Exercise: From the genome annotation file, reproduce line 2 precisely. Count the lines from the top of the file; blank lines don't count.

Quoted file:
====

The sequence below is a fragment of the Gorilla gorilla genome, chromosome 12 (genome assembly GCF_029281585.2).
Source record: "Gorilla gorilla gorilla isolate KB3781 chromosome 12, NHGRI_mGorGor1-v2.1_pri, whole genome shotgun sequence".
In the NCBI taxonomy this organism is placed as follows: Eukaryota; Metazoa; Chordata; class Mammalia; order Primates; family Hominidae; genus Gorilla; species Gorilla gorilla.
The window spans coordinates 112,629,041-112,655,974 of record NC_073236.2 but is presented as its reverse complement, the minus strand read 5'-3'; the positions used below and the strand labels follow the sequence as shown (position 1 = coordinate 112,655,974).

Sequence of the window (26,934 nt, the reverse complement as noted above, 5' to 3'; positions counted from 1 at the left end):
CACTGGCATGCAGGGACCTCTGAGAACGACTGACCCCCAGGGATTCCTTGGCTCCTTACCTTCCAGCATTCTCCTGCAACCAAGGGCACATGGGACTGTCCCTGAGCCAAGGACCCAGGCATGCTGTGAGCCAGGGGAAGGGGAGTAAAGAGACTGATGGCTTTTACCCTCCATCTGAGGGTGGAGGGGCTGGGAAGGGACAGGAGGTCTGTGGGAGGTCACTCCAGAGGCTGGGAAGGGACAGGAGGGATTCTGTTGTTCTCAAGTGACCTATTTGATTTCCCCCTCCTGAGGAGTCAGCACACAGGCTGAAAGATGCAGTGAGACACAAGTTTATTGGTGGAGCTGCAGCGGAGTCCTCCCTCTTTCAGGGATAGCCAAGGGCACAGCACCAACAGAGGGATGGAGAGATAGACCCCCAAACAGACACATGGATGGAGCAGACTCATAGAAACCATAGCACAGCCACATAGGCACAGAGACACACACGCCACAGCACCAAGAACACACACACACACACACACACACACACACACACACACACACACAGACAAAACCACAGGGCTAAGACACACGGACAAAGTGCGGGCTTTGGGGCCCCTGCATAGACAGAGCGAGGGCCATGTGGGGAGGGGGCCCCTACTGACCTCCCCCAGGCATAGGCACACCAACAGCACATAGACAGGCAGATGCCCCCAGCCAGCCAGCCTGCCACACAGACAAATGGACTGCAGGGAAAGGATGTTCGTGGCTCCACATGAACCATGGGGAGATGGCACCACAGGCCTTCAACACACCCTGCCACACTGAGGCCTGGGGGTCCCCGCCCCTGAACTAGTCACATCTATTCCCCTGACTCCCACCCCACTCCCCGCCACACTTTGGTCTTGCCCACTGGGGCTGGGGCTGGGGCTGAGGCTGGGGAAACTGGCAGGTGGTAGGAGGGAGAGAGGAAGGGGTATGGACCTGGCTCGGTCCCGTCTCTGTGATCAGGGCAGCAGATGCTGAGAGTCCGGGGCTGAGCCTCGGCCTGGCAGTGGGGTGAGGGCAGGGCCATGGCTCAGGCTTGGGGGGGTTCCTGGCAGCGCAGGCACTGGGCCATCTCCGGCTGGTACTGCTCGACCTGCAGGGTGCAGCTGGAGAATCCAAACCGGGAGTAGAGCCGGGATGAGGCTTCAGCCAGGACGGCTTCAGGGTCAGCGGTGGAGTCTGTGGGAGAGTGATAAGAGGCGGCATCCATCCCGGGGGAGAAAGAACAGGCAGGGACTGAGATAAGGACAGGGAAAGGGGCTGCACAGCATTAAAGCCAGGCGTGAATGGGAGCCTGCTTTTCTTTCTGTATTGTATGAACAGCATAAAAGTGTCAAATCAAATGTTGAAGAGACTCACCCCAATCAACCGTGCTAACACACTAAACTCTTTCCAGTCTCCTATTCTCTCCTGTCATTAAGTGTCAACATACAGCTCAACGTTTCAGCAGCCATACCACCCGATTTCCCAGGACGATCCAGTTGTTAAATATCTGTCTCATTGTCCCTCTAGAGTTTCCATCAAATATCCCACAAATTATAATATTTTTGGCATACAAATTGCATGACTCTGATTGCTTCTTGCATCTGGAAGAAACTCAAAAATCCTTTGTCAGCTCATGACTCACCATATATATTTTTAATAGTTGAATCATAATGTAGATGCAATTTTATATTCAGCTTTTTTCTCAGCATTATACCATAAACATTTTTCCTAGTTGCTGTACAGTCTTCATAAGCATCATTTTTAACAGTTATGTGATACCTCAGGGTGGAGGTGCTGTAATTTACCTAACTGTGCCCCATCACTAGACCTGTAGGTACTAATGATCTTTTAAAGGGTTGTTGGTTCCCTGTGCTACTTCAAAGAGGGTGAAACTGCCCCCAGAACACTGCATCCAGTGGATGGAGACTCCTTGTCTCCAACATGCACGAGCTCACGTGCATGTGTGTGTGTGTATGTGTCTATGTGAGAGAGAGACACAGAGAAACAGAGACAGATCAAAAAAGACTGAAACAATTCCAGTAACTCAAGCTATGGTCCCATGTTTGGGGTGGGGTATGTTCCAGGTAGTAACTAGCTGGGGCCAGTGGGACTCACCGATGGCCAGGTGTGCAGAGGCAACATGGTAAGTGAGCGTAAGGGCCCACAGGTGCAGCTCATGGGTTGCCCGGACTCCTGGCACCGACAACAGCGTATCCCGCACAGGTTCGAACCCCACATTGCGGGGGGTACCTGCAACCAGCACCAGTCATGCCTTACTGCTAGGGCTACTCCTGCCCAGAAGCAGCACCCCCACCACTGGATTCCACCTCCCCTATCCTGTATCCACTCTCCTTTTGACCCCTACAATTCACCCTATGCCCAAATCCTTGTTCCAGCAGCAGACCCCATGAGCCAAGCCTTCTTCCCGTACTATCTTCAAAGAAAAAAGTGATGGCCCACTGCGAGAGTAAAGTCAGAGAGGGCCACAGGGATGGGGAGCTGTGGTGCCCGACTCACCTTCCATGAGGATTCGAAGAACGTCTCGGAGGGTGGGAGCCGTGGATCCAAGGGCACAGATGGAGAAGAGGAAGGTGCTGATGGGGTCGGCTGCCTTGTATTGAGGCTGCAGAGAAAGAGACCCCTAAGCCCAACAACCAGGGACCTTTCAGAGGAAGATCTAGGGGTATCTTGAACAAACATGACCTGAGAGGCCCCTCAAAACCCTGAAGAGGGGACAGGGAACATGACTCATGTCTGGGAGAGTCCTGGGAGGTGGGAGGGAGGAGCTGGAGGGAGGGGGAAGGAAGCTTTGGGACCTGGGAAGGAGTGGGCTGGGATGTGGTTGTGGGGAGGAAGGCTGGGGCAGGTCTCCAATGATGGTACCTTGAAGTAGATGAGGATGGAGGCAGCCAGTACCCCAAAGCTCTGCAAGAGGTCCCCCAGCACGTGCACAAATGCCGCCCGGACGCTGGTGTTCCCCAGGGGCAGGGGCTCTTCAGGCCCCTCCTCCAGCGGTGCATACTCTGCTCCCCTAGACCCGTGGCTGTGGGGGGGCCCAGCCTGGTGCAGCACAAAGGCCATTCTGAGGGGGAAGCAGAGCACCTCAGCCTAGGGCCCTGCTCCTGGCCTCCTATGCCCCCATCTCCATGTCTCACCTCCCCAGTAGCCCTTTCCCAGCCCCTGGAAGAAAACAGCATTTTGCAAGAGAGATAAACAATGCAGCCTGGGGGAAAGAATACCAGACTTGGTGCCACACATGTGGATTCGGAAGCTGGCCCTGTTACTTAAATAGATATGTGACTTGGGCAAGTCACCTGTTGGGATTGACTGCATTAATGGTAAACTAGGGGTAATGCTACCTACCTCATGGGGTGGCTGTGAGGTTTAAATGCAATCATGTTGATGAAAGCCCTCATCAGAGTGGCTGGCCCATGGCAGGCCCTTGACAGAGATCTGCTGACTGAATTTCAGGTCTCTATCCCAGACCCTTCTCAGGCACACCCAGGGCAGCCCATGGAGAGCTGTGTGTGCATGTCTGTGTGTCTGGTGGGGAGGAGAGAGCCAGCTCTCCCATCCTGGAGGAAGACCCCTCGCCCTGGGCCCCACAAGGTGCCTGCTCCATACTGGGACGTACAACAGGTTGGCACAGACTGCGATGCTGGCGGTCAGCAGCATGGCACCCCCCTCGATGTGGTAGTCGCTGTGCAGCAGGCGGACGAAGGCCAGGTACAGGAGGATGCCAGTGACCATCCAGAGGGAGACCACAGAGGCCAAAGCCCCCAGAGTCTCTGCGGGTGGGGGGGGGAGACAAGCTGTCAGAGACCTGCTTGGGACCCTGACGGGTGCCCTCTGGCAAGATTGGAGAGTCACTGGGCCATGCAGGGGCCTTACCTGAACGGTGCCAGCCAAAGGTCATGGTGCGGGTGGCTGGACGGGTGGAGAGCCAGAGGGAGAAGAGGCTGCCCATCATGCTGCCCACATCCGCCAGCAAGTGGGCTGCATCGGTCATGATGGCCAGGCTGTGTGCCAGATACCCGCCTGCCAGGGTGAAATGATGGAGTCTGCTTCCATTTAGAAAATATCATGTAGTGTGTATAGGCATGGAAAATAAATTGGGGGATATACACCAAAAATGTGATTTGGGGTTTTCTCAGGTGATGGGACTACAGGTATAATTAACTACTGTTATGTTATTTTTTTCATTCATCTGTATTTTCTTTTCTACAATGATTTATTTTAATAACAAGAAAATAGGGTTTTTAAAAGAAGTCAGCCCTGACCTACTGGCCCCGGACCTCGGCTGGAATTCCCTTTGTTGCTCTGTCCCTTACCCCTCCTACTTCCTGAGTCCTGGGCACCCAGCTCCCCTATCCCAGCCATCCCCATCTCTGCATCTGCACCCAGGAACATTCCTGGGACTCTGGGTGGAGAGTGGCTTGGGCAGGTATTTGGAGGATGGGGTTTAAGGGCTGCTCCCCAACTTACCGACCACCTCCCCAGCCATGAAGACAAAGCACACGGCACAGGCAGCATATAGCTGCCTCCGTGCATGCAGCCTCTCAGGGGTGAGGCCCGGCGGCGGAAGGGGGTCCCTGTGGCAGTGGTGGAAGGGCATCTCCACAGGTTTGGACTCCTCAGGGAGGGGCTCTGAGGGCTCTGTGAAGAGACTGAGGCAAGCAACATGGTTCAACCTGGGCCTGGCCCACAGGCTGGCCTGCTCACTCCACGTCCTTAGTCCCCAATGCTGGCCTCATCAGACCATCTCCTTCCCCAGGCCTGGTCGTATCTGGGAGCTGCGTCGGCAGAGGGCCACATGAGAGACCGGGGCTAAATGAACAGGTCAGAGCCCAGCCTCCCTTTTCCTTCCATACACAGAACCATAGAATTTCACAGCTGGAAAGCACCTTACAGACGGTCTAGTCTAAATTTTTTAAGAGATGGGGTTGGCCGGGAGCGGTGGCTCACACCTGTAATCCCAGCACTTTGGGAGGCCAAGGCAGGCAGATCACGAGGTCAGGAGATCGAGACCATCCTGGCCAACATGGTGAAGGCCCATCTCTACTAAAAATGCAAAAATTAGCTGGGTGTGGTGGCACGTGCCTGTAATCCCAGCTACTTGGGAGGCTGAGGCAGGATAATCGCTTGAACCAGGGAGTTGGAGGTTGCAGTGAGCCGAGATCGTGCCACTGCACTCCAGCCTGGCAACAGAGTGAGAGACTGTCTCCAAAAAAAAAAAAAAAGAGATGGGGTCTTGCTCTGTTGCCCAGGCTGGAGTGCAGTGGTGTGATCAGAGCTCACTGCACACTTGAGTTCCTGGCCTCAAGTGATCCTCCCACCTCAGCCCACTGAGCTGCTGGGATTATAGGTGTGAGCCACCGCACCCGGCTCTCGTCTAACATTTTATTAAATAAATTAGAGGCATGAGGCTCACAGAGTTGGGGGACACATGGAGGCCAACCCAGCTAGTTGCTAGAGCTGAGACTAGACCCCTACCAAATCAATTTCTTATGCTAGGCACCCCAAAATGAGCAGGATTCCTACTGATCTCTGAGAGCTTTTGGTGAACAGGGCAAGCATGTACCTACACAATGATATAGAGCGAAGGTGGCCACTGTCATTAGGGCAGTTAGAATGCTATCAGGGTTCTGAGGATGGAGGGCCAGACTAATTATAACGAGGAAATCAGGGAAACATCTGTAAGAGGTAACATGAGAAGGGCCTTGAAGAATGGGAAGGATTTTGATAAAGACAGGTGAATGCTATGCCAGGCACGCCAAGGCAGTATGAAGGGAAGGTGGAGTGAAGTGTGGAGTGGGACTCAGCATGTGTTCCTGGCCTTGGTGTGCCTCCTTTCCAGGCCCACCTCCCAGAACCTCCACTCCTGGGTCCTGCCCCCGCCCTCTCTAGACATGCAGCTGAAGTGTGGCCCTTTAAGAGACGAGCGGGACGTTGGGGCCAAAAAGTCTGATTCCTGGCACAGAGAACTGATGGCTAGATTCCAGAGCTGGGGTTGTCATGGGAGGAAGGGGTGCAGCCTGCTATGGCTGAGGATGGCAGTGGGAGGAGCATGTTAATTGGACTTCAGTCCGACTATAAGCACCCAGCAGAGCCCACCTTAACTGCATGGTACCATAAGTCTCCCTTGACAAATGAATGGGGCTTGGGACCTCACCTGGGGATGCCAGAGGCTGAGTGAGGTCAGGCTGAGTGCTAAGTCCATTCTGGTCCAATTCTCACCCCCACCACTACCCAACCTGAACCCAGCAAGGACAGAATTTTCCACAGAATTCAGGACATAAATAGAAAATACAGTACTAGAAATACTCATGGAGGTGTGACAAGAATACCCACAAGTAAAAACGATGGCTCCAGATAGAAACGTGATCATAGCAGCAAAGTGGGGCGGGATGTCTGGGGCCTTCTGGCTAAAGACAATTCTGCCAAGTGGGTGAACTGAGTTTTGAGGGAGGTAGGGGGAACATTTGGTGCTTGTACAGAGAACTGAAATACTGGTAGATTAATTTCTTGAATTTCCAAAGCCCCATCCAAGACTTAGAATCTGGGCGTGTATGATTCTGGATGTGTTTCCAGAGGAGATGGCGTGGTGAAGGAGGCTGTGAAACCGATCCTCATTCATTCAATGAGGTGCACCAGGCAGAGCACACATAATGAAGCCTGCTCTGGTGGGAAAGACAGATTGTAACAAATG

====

Source record: "Gorilla gorilla gorilla isolate KB3781 chromosome 12, NHGRI_mGorGor1-v2.1_pri, whole genome shotgun sequence".